Bigfoot researchers, in the 1970s, experimented with hypnosis, but not in any well-crafted fashion.

Looking back at the first blush of the post-Patterson-Gimlin years of Bigfoot investigations, attempts at hypnosis seem to have been utilized. Was it successful? Was it incorrectly used? Did the gathering of details of the sightings fall short?

Are investigators today using hypnosis secretly, without most of the general public realizing this is occurring?

Is it time to reopen the debate about using hypnosis to mine deeper details about the human-Bigfoot encounters?

About Loren Coleman
Loren Coleman is one of the world’s leading cryptozoologists, some say “the” leading. Certainly, he is acknowledged as the current living American researcher and writer who has most popularized cryptozoology in the late 20th and early 21st centuries. Starting his fieldwork and investigations in 1960, after traveling and trekking extensively in pursuit of cryptozoological mysteries, Coleman began writing to share his experiences in 1969. An honorary member of Ivan T. Sanderson’s Society for the Investigation of the Unexplained in the 1970s, Coleman has been bestowed with similar honorary memberships of the North Idaho College Cryptozoology Club in 1983, and in subsequent years, that of the British Columbia Scientific Cryptozoology Club, CryptoSafari International, and other international organizations. He was also a Life Member and Benefactor of the International Society of Cryptozoology (now-defunct). Loren Coleman’s daily blog, as a member of the Cryptomundo Team, served as an ongoing avenue of communication for the ever-growing body of cryptozoo news from 2005 through 2013.


10 Responses to “Is It Time To Revisit Hypnotizing Bigfoot Witnesses?”

  1. EastTexan responds:

    Excellent article, Loren!
    I’ve often wondered why this wasn’t being used as a tool in the investigation of Bigfoot sightings. I know there are many cautions to be observed when using hypnosis in this manner, and I believe I’ve read that there may be a chance the subject may try to answer in a way they perceive will please the questioner, even under hypnosis. However, it seems this could be another useful tool to add to those already used in Bigfoot investigation. And using it as soon after the sighting as possible, then again at a later time, could provide an interesting comparison of remembered details.

  2. red_pill_junkie responds:

    The cultural ‘appropriation’ of cryptids is fascinating. How artists shape the look of these creatures according to their aesthetic sensibilities, and in turn how it molds our expectations with regards as how these creatures should look like.

    You should have a word or two with Jeffrey Kripal, Loren. :)

  3. Lyall M responds:

    The question would be how is the hypnosis/regression going to be done? With the big hullaballoo in UFO abductee interrogation of the last few years concerning Jacobs and Hopkins it would seem that one would want to have a real medical doctor conduct the regression. Otherwise, your just handing ammo to professional debunkers. There needs to be some sort of scientific method or oversight applied in the use of regression. That was done in the 70s with Bigfoot and from the 60s to 80s with UFOs; however, in the 80s amateurs started taking over the regressions in the UFO field leading to all sorts of monkey business. I can see where it might help with certain things but it has the potential to be a big can of worms. So I would say it would for the most part be a waste of Time.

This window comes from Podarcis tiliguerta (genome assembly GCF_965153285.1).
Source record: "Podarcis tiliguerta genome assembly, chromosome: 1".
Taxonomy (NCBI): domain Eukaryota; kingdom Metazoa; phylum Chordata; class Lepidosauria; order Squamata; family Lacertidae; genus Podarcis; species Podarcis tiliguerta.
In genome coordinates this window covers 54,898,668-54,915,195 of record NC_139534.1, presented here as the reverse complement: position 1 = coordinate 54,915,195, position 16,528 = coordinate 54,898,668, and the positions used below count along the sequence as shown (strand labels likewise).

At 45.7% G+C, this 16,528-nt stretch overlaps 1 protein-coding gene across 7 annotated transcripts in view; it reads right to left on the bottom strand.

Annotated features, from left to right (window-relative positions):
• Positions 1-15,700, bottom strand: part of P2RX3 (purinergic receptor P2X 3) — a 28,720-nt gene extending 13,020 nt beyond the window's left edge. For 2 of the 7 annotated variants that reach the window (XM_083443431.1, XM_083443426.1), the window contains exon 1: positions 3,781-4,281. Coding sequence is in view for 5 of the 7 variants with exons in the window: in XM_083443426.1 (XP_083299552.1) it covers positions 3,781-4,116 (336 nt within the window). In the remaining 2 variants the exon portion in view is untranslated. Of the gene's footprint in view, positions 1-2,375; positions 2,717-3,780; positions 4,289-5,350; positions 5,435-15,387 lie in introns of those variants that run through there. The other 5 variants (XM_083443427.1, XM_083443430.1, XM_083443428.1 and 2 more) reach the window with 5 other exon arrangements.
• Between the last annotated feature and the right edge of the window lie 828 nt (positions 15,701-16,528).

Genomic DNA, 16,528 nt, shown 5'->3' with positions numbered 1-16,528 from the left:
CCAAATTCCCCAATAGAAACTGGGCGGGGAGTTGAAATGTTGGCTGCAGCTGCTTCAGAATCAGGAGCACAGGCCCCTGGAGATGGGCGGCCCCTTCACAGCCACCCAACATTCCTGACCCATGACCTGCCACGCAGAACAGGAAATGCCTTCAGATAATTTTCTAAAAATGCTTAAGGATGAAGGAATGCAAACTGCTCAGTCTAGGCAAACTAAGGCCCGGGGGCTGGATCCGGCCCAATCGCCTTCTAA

East Texan I believe the reason it dropped off with Bigfoot was because the professionals conducting the regressions are basically getting the same descriptions all the time with little deviation so it becomes a cost benefit ratio question.

  4. Massachusetts responds:

    I don’t think the use of hypnosis to investigate Bigfoot eye witness accounts would be useful, and it would hurt the credibility of the field in the long run. Hypnosis places the subject in a highly suggestible state in which they are very susceptible to subtle, even unintentional, leading questions by the hypnotist, not to mention the unpredictable vagaries of the subject’s own imagination. What might be an interesting notion or mental image to ponder in the normal conscious state could become entrenched as a clear, factual memory, effectively creating a highly misleading false memory. The use of hypnotism in UFO studies is widely criticized for just this reason. Many believe that eye witness accounts of alien abductions are actually crafted, not recalled, during a series of suggestions made during the hypnotic sessions. Why would this be any different when investigating a Sasquatch sighting? In a field that requires more hard, accurate, irrefutable evidence to move forward, this would be a step backwards towards the unprovable and subjective.

  5. red_pill_junkie responds:

    What would happen if Bigfoot witnesses were submitted to hypnosis? I think it depends on the quality of the hypnotherapist being employed; and even more importantly, the level of neutrality of the hypnotherapist with regards to the nature of the case being investigated.